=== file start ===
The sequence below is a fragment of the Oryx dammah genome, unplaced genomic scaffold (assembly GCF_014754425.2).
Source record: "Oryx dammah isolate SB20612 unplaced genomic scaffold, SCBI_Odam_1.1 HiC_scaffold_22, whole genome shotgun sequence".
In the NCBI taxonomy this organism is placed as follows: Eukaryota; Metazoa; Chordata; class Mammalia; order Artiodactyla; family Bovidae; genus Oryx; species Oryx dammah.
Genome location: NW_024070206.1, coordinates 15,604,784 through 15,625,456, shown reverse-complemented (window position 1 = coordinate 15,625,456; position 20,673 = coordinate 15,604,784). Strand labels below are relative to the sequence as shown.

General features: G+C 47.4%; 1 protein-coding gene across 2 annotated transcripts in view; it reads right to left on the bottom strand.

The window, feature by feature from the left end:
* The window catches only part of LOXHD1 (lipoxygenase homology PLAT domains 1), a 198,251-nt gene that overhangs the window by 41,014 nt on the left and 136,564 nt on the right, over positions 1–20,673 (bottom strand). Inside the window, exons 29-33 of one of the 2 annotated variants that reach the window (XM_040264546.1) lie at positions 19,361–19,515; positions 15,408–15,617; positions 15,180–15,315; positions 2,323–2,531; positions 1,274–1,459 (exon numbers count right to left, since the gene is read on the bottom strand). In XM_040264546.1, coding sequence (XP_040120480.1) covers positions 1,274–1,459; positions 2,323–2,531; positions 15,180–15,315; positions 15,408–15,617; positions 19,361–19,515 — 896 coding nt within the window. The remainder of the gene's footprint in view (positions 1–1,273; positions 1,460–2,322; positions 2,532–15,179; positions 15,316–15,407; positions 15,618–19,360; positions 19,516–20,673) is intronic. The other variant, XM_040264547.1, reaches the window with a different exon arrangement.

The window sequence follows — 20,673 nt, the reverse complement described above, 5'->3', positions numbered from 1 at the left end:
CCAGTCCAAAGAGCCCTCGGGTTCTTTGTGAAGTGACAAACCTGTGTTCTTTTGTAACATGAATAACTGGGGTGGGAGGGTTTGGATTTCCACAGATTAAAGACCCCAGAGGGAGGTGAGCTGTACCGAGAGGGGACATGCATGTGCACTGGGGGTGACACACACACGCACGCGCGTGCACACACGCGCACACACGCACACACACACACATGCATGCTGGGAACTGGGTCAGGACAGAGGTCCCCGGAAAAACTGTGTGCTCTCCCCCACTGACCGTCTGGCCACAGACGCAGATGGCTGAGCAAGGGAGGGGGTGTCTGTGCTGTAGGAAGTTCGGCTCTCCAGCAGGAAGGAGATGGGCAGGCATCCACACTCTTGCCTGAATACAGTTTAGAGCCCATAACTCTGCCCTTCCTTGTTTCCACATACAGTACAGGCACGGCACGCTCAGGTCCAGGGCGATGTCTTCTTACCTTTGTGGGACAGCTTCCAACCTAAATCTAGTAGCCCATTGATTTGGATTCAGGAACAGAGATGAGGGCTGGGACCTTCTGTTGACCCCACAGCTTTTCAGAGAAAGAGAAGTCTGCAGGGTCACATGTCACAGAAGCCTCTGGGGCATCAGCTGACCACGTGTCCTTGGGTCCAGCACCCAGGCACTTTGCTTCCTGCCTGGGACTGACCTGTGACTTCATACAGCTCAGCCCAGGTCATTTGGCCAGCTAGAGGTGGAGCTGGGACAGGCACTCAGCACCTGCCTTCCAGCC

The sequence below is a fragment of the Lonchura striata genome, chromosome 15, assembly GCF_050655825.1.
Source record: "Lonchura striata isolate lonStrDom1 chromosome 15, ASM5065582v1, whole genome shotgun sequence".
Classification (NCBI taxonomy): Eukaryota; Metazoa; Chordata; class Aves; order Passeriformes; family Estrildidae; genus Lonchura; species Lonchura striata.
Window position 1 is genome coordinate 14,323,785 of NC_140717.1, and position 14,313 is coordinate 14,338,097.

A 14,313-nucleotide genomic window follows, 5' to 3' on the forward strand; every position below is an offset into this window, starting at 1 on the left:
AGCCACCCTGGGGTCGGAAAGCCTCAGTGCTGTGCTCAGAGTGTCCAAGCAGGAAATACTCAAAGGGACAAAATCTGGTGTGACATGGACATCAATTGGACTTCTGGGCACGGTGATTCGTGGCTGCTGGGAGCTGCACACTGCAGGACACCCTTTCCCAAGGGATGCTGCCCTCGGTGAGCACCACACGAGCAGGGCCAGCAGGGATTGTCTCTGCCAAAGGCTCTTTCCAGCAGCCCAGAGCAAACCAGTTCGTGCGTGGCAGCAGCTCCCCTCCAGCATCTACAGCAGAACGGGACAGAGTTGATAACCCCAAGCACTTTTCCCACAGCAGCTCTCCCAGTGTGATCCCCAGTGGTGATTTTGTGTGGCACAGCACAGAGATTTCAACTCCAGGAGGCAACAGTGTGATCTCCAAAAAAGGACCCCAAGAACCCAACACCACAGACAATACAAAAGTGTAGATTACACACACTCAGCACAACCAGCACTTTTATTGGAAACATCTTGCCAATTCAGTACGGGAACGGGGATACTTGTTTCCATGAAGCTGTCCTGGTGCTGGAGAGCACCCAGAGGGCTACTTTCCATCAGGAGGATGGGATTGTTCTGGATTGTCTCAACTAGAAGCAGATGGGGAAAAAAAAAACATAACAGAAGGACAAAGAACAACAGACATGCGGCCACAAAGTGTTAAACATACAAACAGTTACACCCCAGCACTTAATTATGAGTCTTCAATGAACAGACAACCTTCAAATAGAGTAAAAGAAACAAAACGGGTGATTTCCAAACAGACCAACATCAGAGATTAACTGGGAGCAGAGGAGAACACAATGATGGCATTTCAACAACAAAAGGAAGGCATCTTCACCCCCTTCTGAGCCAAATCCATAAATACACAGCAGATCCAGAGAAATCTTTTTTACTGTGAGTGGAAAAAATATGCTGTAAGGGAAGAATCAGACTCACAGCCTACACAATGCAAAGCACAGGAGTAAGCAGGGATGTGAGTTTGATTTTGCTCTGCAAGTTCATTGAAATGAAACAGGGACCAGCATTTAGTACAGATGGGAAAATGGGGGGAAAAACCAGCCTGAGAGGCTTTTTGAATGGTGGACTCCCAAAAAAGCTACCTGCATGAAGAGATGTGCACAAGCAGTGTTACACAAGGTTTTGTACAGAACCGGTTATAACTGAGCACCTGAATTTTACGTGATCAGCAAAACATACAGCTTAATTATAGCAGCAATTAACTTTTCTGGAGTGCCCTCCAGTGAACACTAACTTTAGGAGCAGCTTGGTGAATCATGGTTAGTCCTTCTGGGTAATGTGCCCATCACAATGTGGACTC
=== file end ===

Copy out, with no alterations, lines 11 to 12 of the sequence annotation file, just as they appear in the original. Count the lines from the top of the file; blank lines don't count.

Source record: "Lonchura striata isolate lonStrDom1 chromosome 15, ASM5065582v1, whole genome shotgun sequence".
Classification (NCBI taxonomy): Eukaryota; Metazoa; Chordata; class Aves; order Passeriformes; family Estrildidae; genus Lonchura; species Lonchura striata.